Lower Putah Creek is located in the southwestern corner of the Sacramento Valley and flows 26 miles across the valley floor from the Putah Diversion Dam to the Toe Drain in the Yolo Bypass. Putah Diversion Dam is a reregulating reservoir below Monticello Dam. The upper Putah Creek subbasin is defined by the portion of the watershed located upstream of Monticello Dam, which forms Lake Berryessa. Lake Berryessa captures runoff from 90 percent of the watershed. The
upper watershed occupies about 600 square miles within the Coast Ranges.
The John Muir Chapter is working with Putah Creek Trout, Grizzly Peak Fly Fishers, Diablo Valley Fly Fishers, the Sonoma County Water Agency, and the California Department of Fish and Wildlife on a Habitat Restoration Project in the 4.5 mile Inter-dam reach of Putah Creek between Lake Berryessa and Lake Solano. Putah Creek is a regionally famous tailwater fishery due to its production of large wild, native rainbow trout, challenging fishing and proximity to the major metro areas of the San Francisco Bay Area and Sacramento.
Putah Creek originates from springs on the east side of Cobb Mountain in Lake county, Ca, and is joined by several tributaries draining approximately 560 square miles of watershed. Before Monticello Dam was built (1953-1957), steelhead and salmon migrated up the tributaries to spawn. Large numbers of Chinook Salmon (> 1,000 in 2016/17 season) currently spawn below the dam at Lake Solano.
Precipitation during the 2016/17 winter was the largest ever recorded in California, and releases from Lake Berryessa that feed Putah Creek were at flood stage (peaking at >8,000 cfs) for multiple months; devastating the existing habitat. In response Putah Creek Trout, in association with the John Muir Chapter of TU and other stakeholders, is proposing to conduct the Putah Creek Wild Trout Section Habitat Restoration Project.
The primary goals of the project are to, 1) Protect, Restore and Improve the outstanding tailwaters of Putah Creek to better support wild native rainbow trout, 2) Increase tourist revenue and value to the local community by improving recreational angler access to the creek 3) Create educational opportunities to engage youth and the broader community in Angler Science, Watershed Science and Conservation 4) Sustain and Expand the brands and chapter membership of Trout Unlimited and our partner Putah Creek Trout through volunteer hands-on restoration work, effective communication and marketing, and 5) Build partnerships, organizational capability and conservation community leadership for the John Muir Chapter of Trout Unlimited.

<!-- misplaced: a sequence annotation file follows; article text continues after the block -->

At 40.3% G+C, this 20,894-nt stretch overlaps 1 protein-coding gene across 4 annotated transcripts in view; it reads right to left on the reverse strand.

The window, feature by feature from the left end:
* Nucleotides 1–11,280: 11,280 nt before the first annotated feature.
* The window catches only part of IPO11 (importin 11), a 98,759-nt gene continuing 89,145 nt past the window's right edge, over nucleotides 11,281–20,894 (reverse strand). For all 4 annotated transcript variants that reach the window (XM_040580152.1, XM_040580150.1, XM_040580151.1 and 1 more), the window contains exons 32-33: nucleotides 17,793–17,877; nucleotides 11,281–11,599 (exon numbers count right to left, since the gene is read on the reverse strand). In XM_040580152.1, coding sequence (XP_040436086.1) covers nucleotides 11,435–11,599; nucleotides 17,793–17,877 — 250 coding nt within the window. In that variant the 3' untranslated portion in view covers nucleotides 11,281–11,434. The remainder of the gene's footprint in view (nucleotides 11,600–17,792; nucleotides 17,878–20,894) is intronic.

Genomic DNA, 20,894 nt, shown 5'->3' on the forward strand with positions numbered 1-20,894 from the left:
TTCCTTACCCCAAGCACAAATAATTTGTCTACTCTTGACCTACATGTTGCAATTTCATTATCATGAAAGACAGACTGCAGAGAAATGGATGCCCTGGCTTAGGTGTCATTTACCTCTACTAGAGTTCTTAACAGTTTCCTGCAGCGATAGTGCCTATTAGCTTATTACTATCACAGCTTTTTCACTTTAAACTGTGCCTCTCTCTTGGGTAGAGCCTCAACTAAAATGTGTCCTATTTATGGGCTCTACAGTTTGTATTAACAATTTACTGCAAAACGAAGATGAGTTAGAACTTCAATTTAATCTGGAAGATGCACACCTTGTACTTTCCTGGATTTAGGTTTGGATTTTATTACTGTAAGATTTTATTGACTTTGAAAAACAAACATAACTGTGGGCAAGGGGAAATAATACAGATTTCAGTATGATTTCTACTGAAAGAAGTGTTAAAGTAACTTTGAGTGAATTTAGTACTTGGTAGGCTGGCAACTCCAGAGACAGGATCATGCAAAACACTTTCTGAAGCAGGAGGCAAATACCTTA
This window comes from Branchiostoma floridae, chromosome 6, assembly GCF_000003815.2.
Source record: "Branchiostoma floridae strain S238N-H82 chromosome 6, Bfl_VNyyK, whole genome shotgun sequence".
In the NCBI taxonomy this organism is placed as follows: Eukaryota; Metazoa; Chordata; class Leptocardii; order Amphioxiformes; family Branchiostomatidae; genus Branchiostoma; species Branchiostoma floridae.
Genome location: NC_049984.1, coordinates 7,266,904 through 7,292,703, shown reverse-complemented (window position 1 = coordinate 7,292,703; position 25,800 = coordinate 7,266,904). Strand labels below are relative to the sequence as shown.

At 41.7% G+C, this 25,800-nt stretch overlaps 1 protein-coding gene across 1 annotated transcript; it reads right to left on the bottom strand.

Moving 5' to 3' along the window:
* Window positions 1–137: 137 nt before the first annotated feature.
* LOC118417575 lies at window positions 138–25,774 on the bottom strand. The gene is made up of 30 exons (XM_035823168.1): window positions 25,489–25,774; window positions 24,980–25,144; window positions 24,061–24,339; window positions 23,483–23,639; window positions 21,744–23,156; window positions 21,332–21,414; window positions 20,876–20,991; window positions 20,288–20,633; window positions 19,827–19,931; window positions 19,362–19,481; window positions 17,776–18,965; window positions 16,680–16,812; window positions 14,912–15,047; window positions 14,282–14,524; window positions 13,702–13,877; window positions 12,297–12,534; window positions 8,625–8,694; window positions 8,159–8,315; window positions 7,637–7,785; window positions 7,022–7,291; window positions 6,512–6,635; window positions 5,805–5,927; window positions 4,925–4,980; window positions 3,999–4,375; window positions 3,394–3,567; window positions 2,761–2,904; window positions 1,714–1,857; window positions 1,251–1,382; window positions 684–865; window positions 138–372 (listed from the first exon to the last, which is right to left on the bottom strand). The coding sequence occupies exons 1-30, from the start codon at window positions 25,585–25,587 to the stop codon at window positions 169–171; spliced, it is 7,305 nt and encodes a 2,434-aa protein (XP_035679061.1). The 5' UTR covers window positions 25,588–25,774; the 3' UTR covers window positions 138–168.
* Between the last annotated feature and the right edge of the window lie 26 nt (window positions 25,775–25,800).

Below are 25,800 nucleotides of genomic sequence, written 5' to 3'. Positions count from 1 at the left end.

The John Muir Chapter of Trout Unlimited is requesting funding from Trout Unlimited’s Embrace-A-Stream Program to help fund the Project.
Steelhead and Wild Trout
According to our Conservation partner, Putah Creek Trout: "The Heritage and Wild Trout Program (HWTP) of the California Department of Fish and Wildlife designated the 4.7 mile Putah Creek Interdam Reach (IDR) as a Wild Trout water in 2014, and added Lake Solano in 2015. A wild trout is one that was born in the wild and completes its life cycle in the wild, regardless of the origin of its parents. Thus, a wild trout can be either native or non-native. The rainbow trout in Putah are clearly wild. The question is…are they native also? Many people believe that the wild trout in the interdam are the result of fingerling trout that were planted. Transplanted or stocked non-native trout can acclimate to a stream or lake and successfully establish naturally-reproducing, self-sustaining populations. However, it is possible that steelhead trapped in the interdam may have reproduced leading to a resident rainbow population. Thus, it is possible that Putah has native coastal rainbow trout present." See Putah Creek Trout's website for more details.
Putah Creek Trout - partner website:
Trout Unlimited is working to support PCT's efforts to restore and protect critical spawning habitat and water flows for wild trout in the Interdam Reach.
See this link to the background story "Putah Creek Legacy":
For maps and links to information on the east bay watersheds, see the following Links from The Oakland Museum of California Creek and Watershed Information Source
West Contra Costa County
East Contra Costa County
Alameda Creek Watershed
Oakland & Berkeley Creeks
Hayward & San Leandro Creeks
Steelhead Restoration Potential
Barriers to Migration in the East Bay
Cleugh and McKnight (2002) Steelhead Migration Barrier Survey in San Francisco Bay Creeks